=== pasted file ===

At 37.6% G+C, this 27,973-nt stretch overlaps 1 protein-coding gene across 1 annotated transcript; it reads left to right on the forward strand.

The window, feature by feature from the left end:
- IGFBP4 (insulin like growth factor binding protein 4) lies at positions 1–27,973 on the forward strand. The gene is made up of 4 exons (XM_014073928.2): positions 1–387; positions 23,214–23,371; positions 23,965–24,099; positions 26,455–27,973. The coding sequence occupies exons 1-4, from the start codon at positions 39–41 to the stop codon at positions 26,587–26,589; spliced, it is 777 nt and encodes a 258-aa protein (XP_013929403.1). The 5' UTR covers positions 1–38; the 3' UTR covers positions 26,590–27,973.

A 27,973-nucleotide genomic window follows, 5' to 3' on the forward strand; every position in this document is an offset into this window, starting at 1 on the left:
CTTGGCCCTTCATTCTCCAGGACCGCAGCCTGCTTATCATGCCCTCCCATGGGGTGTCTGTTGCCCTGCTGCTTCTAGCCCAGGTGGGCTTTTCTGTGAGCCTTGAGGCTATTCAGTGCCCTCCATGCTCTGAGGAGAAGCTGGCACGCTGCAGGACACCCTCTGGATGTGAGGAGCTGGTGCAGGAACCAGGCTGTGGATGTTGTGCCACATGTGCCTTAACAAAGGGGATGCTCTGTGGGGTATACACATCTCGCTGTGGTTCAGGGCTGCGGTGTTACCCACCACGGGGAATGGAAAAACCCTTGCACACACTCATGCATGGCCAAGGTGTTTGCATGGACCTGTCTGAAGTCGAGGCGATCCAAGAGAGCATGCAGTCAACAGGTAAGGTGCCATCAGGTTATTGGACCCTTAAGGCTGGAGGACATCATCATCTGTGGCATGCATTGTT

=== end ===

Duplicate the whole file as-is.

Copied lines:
At 37.6% G+C, this 27,973-nt stretch overlaps 1 protein-coding gene across 1 annotated transcript; it reads left to right on the forward strand.

The window, feature by feature from the left end:
- IGFBP4 (insulin like growth factor binding protein 4) lies at positions 1–27,973 on the forward strand. The gene is made up of 4 exons (XM_014073928.2): positions 1–387; positions 23,214–23,371; positions 23,965–24,099; positions 26,455–27,973. The coding sequence occupies exons 1-4, from the start codon at positions 39–41 to the stop codon at positions 26,587–26,589; spliced, it is 777 nt and encodes a 258-aa protein (XP_013929403.1). The 5' UTR covers positions 1–38; the 3' UTR covers positions 26,590–27,973.

A 27,973-nucleotide genomic window follows, 5' to 3' on the forward strand; every position in this document is an offset into this window, starting at 1 on the left:
CTTGGCCCTTCATTCTCCAGGACCGCAGCCTGCTTATCATGCCCTCCCATGGGGTGTCTGTTGCCCTGCTGCTTCTAGCCCAGGTGGGCTTTTCTGTGAGCCTTGAGGCTATTCAGTGCCCTCCATGCTCTGAGGAGAAGCTGGCACGCTGCAGGACACCCTCTGGATGTGAGGAGCTGGTGCAGGAACCAGGCTGTGGATGTTGTGCCACATGTGCCTTAACAAAGGGGATGCTCTGTGGGGTATACACATCTCGCTGTGGTTCAGGGCTGCGGTGTTACCCACCACGGGGAATGGAAAAACCCTTGCACACACTCATGCATGGCCAAGGTGTTTGCATGGACCTGTCTGAAGTCGAGGCGATCCAAGAGAGCATGCAGTCAACAGGTAAGGTGCCATCAGGTTATTGGACCCTTAAGGCTGGAGGACATCATCATCTGTGGCATGCATTGTT